By NewsDesk @bactiman63
Malaysia health officials are reporting a confirmed polio case in a three-month-old boy from Tuaran, Sabah who had a fever followed by a weak limb and was admitted to the intensive care unit of the hospital.
According to a validation test conducted by the World Health Organization (WHO) Polio Regional Laboratory in Australia, the virus is linked to the polio virus detected in the Philippines.
This is the polio case reported in Malaysia since 1992. Malaysia was declared polio-free in 2000.
The patient is currently being treated in an isolation ward and is in stable condition but still needs respiratory assistance.
As of December 5, 2019, a survey of polio-infected children in Sabah has found that 23 out of 199 (11.6%) people between the two (2) months of age to 15 years did not receive polio vaccine. This is a very troubling situation as the spread of cVPDV infection can only be terminated by polio immunization. In light of the importance of polio immunization in preventing polio infection, the parents of all the children agreed to be given polio vaccine.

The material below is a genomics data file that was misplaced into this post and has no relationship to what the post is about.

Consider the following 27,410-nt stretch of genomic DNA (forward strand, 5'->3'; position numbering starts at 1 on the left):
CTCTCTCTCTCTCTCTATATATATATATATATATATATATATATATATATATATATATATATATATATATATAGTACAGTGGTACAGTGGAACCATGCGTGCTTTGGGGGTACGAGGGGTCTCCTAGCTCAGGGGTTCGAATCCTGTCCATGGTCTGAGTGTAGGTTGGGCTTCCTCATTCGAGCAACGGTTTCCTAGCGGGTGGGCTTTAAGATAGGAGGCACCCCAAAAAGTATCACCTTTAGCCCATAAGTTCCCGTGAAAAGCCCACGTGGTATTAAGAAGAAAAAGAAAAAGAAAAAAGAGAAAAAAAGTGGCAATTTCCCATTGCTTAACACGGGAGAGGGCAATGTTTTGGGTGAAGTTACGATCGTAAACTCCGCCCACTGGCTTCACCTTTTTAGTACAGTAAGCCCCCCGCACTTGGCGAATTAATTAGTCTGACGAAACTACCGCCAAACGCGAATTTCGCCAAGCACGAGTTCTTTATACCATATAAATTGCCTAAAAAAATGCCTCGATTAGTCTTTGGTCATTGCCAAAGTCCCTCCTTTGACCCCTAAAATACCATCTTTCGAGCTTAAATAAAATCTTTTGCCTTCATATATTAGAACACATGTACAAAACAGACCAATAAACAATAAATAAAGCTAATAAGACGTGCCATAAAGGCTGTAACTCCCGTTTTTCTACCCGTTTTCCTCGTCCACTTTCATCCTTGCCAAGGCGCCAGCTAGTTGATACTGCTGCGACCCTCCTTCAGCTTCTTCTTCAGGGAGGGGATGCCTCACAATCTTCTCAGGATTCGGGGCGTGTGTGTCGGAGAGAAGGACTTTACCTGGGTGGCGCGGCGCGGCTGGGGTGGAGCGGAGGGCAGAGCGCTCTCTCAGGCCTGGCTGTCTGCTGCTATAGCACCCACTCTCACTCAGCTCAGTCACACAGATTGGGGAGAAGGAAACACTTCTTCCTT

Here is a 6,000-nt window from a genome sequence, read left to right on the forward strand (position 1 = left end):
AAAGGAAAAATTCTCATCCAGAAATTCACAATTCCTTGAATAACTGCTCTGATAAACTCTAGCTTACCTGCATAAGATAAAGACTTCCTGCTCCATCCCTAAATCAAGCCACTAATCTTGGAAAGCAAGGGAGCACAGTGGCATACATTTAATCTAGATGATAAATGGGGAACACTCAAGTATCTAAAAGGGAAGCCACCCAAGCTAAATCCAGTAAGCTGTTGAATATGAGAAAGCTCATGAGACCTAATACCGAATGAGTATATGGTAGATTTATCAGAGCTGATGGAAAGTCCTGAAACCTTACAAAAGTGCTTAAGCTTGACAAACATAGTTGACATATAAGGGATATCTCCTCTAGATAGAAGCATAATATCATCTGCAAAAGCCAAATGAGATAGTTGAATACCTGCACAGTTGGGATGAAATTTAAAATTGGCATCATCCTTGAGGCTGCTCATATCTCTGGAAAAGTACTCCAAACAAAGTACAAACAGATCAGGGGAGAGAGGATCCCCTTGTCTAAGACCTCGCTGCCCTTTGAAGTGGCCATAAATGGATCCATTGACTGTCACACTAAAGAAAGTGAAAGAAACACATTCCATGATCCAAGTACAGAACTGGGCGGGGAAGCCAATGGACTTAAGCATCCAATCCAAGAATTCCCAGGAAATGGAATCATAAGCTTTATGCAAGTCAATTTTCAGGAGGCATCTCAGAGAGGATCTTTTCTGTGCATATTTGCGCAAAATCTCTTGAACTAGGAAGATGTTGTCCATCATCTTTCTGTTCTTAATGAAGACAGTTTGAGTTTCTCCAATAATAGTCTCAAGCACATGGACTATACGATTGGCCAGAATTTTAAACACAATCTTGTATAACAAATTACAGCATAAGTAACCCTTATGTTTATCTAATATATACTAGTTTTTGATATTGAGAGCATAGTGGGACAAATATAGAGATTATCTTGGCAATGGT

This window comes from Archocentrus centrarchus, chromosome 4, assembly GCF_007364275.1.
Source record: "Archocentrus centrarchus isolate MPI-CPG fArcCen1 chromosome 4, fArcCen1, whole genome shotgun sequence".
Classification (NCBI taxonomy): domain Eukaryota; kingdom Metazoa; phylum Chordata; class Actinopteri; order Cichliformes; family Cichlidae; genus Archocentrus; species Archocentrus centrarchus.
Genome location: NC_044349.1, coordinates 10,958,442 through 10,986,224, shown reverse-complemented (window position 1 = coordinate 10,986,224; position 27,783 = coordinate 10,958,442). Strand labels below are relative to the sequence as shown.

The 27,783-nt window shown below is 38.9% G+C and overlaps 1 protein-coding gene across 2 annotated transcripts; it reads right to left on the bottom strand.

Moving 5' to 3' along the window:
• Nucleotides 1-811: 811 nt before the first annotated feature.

What is a vaccine-derived poliovirus?
The Global Polio Eradication Initiative says Vaccine-derived polioviruses (VDPVs) are rare strains of poliovirus that have genetically mutated from the strain contained in the oral polio vaccine.
The oral polio vaccine contains a live, attenuated (weakened) vaccine-virus. When a child is vaccinated, the weakened vaccine-virus replicates in the intestine and enters into the bloodstream, triggering a protective immune response in the child. Like wild poliovirus, the child excretes the vaccine-virus for a period of six to eight weeks. Importantly, as it is excreted, some of the vaccine-virus may no longer be the same as the original vaccine-virus as it has genetically altered during replication. This is called a vaccine-derived poliovirus.